I recently found out that German-based ambient musician Klaus Wiese passed away on January 27th. From what I was able to gather, he passed away in his sleep at his girlfriend’s house at the age of 67 in Ulm, Germany. Sad news indeed, but when it’s time to embark on a journey to the spirit world, that is the way to do it. His legacy as an experimental composer will live on.
Wiese’s music fits into the minimalist ambient spectrum of experimental music. Inspired by both Sufism and Mysticism, his works often take the form of dense, spiritual dronescapes; they’re peaceful, but they emit an open heaviness that allows the linkage of the earthbound listener’s own soul and the eternal heavens. His solo discography is overwhelming – just one glance at his Discogs entry will have you reeling – but his collaborative work is also impressive. In addition to appearing on two Popul Vuh releases (Hosianna Mantra & Seligpreisung), he has regularly worked with Al Gromer Khan, Mathias Grassow & Oöphoi.
I’m amazed by how similar a lot of contemporary works in the noise/new age/experimental scene sound to Klaus Wiese’s work. Take the Emerald’s for instance, three young musicians at the top of their game, making super minimal drone music with mostly vintage synths. You could probably take a Wiese track, run it through a filter and distortion pedal and you’d have something sounding very similar to the Emeralds.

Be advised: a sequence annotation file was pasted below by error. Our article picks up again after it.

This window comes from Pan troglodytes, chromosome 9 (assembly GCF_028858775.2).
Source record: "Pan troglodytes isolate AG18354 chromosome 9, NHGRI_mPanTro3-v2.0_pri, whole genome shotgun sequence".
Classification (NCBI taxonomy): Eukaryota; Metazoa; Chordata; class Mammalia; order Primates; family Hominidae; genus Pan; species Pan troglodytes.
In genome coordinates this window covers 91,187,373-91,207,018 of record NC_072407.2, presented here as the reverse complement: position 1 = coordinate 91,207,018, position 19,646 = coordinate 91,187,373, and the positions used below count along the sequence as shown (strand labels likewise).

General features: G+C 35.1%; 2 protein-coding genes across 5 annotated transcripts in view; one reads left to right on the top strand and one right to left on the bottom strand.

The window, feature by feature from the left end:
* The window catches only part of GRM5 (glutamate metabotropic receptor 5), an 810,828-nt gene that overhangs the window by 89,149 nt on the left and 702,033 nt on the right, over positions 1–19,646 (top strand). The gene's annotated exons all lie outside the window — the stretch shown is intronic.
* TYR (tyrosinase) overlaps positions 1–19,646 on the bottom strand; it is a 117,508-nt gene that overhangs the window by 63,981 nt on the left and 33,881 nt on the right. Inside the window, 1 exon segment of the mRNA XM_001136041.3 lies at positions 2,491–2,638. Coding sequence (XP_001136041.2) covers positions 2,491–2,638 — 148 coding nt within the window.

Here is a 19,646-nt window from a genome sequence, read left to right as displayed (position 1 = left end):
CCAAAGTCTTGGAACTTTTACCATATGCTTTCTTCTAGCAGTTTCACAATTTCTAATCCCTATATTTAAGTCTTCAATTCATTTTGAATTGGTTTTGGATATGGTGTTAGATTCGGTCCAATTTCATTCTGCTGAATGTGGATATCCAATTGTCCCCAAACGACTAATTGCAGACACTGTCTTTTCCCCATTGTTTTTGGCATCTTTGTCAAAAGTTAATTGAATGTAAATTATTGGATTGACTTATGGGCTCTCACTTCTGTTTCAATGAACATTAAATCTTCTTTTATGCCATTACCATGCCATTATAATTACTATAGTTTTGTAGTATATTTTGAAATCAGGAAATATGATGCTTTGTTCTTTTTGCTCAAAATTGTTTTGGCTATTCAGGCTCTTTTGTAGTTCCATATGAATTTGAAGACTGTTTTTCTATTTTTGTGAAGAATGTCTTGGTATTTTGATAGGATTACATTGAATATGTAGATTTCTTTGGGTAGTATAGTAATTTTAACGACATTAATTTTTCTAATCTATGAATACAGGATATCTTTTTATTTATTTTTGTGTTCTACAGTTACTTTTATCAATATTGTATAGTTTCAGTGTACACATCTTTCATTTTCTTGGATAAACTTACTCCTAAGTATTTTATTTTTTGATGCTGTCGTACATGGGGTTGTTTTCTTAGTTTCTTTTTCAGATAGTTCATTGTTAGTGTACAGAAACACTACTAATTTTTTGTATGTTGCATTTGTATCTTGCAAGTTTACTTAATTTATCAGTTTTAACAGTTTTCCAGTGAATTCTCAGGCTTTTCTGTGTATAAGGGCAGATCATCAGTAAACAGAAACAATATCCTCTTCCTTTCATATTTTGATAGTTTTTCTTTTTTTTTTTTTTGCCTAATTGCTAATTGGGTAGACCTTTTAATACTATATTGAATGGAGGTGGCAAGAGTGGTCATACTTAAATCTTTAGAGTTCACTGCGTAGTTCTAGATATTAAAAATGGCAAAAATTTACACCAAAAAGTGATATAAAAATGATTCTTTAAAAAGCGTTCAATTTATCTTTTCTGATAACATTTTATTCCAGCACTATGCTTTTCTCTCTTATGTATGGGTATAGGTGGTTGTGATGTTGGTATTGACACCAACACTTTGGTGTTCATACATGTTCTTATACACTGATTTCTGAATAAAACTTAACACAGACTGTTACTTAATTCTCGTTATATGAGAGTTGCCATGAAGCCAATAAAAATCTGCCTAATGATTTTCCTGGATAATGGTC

I acquired a copy of Klaus Wiese’s Alhambra on cassette for the purpose of reviewing one of his works (you might notice that I only review releases I have a physical copy of). I’m more familiar with his later work, so I chose something closer to the beginning stages of his solo work (not to mention, you can still buy it on cassette), a release from 1986. I believe one of his regular collaborators, Mathias Grassow, is now operating the store on www.klaus-wiese.com.
Alhambra is a suiting title for the work. Wikipedia translates it to “the red one” or the “red fortress” and describes it as “a palace and fortress complex of the Moorish rulers of Granada in southern Spain”. It is a fortress. Two deep drone works comprised of synthesized strings and voice, filtered vocals, reverberations, organ and mandolin make up the whole of the tape. The first, The Violet Rose, is a slowly oscillating drone whose instrumentation hovers around a single note. It is reminiscent of David Parsons’ Sounds of the Mothership, but seems to access another side of the spirit world, among the dense dark forests hidden in the shadows. The other piece is titled The Moorish Princess. It has a similar vibe, but with the addition of passionate female vocals in parts – remember, this is ’86 (this is some serious new f’ing age). I highly recommend the purchase of this album. It’s relaxing, meditative and emotional all wrapped into a nice new age package. Did I mention that you can still purchase this on cassette?